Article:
An Introduction to Common Law and Why its Worked Across the World
C ommon law (also known as case law or precedent) is law developed by judges through decisions of courts and similar tribunals that decide individual cases, as opposed to statutes adopted through the legislative process or regulations issued by the executive branch.[1]

A "common law system" is a legal system that gives precedence to common law,[2] so that consistent principles applied to similar facts yield similar outcomes.[3]

One-third of the world's population (approximately 2.3 billion people) live in common law jurisdictions or in systems mixed with civil law. Common law originated during the Middle Ages in England,[6] and from there was propagated to the colonies of the British Empire.

  • In a common law jurisdiction several stages of research and analysis are required to determine the following "what the law is" in a given situation
  • Ascertain the facts
  • Locate any relevant statutes and cases
  • Extract the principles, analogies and statements by various courts
  • What they consider important to determine how the next court is likely to rule on the facts of the present case
  • Common law systems are considerably more complicated than the simplified system described

The decisions of a court are binding only in a particular jurisdiction, and even within a given jurisdiction, some courts have more power than others

  • Decisions of lower courts are only non-binding persuasive authority
  • Common Law evolves to meet the changing social needs of the people and improved understanding
  • It is said that “common law does not work from pre-established truths of universal and inflexible validity
  • To conclusions derived from them deductively
  • Method is inductive
  • Draws its generalisations from particulars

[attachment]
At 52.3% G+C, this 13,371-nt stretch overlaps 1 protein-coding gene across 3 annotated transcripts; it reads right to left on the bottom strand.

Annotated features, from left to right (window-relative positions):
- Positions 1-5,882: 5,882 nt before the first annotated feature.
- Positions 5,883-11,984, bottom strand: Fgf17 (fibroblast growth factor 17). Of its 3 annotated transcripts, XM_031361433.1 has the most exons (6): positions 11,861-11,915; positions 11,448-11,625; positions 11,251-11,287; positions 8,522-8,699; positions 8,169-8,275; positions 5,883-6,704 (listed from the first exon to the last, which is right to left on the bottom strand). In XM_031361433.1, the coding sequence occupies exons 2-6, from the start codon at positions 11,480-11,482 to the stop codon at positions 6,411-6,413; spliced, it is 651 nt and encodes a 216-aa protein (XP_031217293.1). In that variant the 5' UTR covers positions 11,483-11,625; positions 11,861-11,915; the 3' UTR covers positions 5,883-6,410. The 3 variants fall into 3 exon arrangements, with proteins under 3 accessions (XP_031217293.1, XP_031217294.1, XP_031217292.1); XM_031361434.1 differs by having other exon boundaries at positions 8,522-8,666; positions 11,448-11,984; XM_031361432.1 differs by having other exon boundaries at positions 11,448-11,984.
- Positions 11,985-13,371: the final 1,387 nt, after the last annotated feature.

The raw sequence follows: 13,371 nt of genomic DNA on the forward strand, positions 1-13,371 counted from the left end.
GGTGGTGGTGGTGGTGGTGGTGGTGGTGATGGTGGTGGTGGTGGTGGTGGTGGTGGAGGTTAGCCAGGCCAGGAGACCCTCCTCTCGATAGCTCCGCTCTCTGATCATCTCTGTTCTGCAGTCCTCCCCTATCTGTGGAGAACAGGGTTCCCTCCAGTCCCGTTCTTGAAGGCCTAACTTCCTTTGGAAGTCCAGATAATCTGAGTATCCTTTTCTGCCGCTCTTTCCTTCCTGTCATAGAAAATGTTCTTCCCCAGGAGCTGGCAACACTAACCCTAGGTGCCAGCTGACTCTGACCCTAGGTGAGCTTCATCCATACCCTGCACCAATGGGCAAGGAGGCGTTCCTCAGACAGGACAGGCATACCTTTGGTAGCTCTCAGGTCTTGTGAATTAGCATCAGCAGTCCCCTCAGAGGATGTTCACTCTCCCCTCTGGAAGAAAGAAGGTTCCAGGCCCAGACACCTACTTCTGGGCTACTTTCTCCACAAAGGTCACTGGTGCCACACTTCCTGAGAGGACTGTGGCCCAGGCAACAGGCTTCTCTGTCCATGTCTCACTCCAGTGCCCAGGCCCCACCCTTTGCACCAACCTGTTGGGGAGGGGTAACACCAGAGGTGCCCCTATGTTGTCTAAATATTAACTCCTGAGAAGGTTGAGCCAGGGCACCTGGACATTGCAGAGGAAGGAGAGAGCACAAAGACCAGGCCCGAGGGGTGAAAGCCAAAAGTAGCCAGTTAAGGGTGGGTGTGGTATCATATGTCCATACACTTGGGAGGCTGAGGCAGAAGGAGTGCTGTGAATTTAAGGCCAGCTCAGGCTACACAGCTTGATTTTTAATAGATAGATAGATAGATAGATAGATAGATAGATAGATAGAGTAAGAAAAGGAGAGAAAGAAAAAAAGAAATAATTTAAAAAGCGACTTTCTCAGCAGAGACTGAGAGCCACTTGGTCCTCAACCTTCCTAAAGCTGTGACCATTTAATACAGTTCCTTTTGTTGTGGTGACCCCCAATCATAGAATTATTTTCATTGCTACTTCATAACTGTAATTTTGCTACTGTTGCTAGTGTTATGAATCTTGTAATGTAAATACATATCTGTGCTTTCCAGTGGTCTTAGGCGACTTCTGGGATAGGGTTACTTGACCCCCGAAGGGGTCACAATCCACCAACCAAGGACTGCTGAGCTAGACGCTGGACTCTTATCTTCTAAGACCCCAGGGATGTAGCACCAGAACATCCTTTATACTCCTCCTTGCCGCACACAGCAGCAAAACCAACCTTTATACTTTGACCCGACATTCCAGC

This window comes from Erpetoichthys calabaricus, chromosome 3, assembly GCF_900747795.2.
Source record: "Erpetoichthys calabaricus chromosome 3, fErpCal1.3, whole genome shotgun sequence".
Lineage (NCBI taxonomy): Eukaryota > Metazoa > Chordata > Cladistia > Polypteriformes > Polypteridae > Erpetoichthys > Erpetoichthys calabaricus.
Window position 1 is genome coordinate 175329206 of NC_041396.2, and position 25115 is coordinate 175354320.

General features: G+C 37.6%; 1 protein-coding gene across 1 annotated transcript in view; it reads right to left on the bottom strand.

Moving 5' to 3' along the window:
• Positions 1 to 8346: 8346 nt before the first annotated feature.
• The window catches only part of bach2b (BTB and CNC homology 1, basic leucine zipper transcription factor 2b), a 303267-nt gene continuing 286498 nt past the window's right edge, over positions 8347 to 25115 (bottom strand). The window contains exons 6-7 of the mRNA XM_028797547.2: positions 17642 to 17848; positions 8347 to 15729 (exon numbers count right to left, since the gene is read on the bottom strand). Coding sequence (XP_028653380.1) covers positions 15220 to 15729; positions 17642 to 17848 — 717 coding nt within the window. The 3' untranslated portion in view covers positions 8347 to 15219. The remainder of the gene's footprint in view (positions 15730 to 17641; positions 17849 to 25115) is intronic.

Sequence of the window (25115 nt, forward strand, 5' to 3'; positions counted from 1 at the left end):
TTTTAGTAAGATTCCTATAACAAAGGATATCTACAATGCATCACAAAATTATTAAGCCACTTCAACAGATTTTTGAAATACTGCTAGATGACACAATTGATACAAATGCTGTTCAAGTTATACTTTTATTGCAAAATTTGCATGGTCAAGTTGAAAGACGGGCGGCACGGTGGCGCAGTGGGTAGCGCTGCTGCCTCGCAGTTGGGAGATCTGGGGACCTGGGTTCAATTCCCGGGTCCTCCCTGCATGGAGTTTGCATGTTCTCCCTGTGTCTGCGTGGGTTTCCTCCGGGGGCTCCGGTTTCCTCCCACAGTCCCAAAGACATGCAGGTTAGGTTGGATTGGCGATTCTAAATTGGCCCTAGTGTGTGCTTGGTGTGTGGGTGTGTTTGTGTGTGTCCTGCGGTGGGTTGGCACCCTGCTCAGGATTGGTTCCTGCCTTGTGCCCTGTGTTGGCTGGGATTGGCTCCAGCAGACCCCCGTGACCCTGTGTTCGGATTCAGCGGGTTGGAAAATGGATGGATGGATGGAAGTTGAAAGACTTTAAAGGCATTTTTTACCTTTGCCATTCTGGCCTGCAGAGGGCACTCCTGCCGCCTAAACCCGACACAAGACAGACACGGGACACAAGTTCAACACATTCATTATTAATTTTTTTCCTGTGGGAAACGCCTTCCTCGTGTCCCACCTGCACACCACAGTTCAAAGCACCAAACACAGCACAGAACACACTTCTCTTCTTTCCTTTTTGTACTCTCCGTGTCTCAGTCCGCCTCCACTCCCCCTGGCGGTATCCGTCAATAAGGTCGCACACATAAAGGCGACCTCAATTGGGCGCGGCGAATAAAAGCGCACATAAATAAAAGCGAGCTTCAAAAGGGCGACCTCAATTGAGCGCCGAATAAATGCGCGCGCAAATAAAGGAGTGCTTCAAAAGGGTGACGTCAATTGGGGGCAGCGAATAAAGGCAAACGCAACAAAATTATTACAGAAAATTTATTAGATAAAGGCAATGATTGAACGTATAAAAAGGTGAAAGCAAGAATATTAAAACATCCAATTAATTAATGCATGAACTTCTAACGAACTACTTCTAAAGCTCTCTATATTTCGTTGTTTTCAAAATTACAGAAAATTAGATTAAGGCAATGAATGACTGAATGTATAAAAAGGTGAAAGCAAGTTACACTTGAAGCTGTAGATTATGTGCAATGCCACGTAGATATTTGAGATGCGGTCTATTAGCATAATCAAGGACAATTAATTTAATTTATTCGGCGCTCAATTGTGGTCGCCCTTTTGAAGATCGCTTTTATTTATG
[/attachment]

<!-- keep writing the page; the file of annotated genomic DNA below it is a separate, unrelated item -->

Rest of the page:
• Common law is more malleable than statutory law
  • Common law courts are not absolutely bound by precedent
  • Can (when extraordinarily good reason is shown)
  • Reinterpret and revise the law
  • Without legislative intervention
  • Common law evolves
  • A series of gradual steps
  • Works out all the details
  • Over a decade or more
  • The law can change substantially
  • Without a sharp break
  • Reducing disruptive effects

Foundation for commercial economies:

  • The reliance on judicial opinion is a strength of common law systems
  • Significant contributor to the robust commercial systems
  • There is reasonably precise guidance on almost every issue,
  • Parties (especially commercial parties)
  • Can predict whether a proposed course of action is likely to be lawful or unlawful
  • Assures consistency
  • This ability to predict gives more freedom to come close to the boundaries of the law.
  • Many commercial contracts are more economically efficient
  • Create greater wealth
  • The parties know ahead of time that the proposed arrangement
  • Though perhaps close to the line
  • Is almost certainly legal

Newspapers, taxpayer-funded entities with some religious affiliation, and political parties can obtain fairly clear guidance on the boundaries within which their freedom of expression rights apply.

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Disclaimer: This article is meant to serve as an introduction of the complex subject that is common law. It is not intended to serve as a basis for any legal argument. Lay persons should seek the advice of qualified practitioners of law in the relevant specialism required.


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